Inmates’ Lawyers Ask Judges To Find Brown, Beard in Contempt
On Wednesday, lawyers for California inmates asked a three-judge panel to find Gov. Jerry Brown (D) and a state prison official in contempt of court for not complying with federal orders to further reduce the prison population, the Contra Costa Times reports (Mintz, Contra Costa Times, 5/15).
In 2006, a U.S. District Judge Thelton Henderson ruled that federal oversight of the state's prison health care system was needed after determining that an average of one inmate per week died as a result of medical malpractice or neglect.
Shortly after taking office in 2011, Brown implemented a plan to reduce the prison population by shifting many inmates from state prisons to county jails.
In April, a panel of federal judges rejected Brown's request to end a court-mandated prison population cap. The judges ruled that the cap is necessary to address substandard conditions that have resulted in unconstitutionally poor inmate care.
In their ruling, the judges said Brown had provided "no convincing evidence" that prison overcrowding is no longer a problem.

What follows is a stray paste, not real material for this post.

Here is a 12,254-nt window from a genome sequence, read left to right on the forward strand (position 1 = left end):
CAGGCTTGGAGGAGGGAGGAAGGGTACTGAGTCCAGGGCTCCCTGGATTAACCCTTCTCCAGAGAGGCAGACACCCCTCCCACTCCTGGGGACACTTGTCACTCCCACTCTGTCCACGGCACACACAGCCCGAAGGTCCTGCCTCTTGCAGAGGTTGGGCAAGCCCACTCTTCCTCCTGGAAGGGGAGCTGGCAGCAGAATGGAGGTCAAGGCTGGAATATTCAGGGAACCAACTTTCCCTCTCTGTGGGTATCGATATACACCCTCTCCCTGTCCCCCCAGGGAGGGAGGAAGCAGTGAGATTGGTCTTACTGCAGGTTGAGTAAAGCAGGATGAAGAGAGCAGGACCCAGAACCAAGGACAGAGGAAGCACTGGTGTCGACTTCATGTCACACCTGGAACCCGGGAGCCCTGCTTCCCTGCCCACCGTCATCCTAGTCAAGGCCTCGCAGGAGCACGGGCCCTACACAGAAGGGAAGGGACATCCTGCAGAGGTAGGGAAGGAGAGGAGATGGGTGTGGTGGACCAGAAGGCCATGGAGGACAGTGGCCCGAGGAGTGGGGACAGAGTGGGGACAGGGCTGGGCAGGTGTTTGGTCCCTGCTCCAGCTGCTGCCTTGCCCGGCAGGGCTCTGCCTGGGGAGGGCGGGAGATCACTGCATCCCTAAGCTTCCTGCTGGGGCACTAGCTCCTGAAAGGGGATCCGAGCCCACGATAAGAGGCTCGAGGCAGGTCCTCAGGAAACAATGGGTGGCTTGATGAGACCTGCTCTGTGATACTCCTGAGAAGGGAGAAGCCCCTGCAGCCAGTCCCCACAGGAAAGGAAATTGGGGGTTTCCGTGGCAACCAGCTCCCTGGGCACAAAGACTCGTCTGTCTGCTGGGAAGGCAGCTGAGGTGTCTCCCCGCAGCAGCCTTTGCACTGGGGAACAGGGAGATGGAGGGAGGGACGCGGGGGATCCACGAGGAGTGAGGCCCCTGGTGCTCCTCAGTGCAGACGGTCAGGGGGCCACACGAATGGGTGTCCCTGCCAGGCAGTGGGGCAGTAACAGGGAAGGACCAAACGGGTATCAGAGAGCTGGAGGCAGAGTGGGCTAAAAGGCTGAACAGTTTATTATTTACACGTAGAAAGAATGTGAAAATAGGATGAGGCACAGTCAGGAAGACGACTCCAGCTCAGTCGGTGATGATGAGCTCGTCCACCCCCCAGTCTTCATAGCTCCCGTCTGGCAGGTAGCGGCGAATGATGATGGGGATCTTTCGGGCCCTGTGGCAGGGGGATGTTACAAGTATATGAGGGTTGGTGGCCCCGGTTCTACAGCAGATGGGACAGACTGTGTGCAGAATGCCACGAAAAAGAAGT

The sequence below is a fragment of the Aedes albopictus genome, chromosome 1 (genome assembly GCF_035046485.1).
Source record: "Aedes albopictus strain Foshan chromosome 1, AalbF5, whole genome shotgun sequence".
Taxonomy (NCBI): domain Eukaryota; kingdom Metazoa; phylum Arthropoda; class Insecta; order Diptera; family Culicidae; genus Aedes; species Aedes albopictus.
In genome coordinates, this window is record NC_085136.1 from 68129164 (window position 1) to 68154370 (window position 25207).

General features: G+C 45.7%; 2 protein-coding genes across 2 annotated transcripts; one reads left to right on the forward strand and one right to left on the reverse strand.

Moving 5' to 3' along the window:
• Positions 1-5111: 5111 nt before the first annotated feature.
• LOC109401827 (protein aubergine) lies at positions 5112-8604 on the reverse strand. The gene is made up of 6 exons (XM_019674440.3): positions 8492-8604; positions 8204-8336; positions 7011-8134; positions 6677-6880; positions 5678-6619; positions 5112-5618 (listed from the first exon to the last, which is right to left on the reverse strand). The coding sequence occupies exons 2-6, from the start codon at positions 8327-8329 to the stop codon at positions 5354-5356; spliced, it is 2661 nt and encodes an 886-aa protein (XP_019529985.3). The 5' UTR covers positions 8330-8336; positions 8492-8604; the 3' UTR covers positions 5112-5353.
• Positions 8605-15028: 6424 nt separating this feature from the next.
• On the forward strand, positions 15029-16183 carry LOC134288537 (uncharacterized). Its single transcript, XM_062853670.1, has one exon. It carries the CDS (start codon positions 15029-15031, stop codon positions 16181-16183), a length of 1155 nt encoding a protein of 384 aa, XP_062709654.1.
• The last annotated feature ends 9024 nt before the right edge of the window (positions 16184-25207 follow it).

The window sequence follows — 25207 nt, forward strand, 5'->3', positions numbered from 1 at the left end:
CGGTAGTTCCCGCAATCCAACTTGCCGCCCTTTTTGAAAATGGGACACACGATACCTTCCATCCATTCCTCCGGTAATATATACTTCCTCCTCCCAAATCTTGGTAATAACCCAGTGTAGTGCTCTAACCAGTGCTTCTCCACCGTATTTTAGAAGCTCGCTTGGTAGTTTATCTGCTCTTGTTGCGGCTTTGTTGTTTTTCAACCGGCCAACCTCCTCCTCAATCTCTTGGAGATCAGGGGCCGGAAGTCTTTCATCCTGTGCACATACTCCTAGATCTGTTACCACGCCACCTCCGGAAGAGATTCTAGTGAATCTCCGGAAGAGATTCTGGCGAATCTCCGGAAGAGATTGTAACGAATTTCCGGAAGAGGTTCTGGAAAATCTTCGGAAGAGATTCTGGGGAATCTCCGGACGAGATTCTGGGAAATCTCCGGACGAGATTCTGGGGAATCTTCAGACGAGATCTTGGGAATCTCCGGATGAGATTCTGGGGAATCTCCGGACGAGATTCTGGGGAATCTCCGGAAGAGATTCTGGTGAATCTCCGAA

As of April, the prison population was at 150% of capacity, or 9,000 more inmates than the court-ordered cap.
On May 2, Brown filed a proposal to comply with the order.
However, Brown on Monday filed a notice of appeal in the U.S. Supreme Court over the cap. Brown says that he plans to delay the implementation of his proposal during the appeals process (California Healthline, 5/14).
Details of Contempt Filing
Lawyers for inmates asked the panel of federal judges to find Brown and Jeffrey Beard -- secretary of the Department of Corrections and Rehabilitation -- in contempt of court, citing "willful defiance" of the prison population cap.
The lawyers also recommended that the judges order the state to release more low-risk inmates to help reduce overcrowding.
If the judges find Brown and Beard in contempt, the state officials could face a range of punishments, such as civil fines or jail time.However, Vikram Amar -- a UC-Davis law professor -- said that a criminal contempt finding is "very unlikely" in this case (Contra Costa Times, 5/15). This is part of the California Healthline Daily Edition, a summary of health policy coverage from major news organizations. Sign up for an email subscription.